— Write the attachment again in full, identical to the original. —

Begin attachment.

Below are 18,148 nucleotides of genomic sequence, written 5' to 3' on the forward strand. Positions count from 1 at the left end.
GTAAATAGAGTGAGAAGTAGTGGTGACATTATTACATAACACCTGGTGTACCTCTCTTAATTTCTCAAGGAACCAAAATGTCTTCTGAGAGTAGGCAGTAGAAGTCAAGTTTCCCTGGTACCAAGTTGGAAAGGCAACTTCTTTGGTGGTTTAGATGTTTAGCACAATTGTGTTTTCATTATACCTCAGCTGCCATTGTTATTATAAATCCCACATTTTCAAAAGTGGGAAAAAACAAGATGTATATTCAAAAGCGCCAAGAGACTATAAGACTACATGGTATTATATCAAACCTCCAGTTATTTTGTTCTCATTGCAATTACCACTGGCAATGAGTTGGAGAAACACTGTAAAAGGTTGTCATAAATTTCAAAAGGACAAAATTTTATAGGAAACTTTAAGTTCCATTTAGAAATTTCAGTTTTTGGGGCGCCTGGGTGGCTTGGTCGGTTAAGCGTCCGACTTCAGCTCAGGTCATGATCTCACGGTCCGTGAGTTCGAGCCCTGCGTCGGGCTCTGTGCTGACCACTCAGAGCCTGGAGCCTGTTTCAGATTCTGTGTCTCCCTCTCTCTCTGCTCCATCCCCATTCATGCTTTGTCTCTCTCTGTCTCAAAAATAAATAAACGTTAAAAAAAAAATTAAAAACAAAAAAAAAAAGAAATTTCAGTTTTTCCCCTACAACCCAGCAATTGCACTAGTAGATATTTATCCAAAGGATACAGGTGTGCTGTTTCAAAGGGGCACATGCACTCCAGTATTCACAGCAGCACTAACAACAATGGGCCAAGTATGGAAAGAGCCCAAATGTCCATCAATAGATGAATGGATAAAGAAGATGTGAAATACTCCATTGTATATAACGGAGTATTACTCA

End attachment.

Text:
Below are 18,148 nucleotides of genomic sequence, written 5' to 3' on the forward strand. Positions count from 1 at the left end.
GTAAATAGAGTGAGAAGTAGTGGTGACATTATTACATAACACCTGGTGTACCTCTCTTAATTTCTCAAGGAACCAAAATGTCTTCTGAGAGTAGGCAGTAGAAGTCAAGTTTCCCTGGTACCAAGTTGGAAAGGCAACTTCTTTGGTGGTTTAGATGTTTAGCACAATTGTGTTTTCATTATACCTCAGCTGCCATTGTTATTATAAATCCCACATTTTCAAAAGTGGGAAAAAACAAGATGTATATTCAAAAGCGCCAAGAGACTATAAGACTACATGGTATTATATCAAACCTCCAGTTATTTTGTTCTCATTGCAATTACCACTGGCAATGAGTTGGAGAAACACTGTAAAAGGTTGTCATAAATTTCAAAAGGACAAAATTTTATAGGAAACTTTAAGTTCCATTTAGAAATTTCAGTTTTTGGGGCGCCTGGGTGGCTTGGTCGGTTAAGCGTCCGACTTCAGCTCAGGTCATGATCTCACGGTCCGTGAGTTCGAGCCCTGCGTCGGGCTCTGTGCTGACCACTCAGAGCCTGGAGCCTGTTTCAGATTCTGTGTCTCCCTCTCTCTCTGCTCCATCCCCATTCATGCTTTGTCTCTCTCTGTCTCAAAAATAAATAAACGTTAAAAAAAAAATTAAAAACAAAAAAAAAAAGAAATTTCAGTTTTTCCCCTACAACCCAGCAATTGCACTAGTAGATATTTATCCAAAGGATACAGGTGTGCTGTTTCAAAGGGGCACATGCACTCCAGTATTCACAGCAGCACTAACAACAATGGGCCAAGTATGGAAAGAGCCCAAATGTCCATCAATAGATGAATGGATAAAGAAGATGTGAAATACTCCATTGTATATAACGGAGTATTACTCA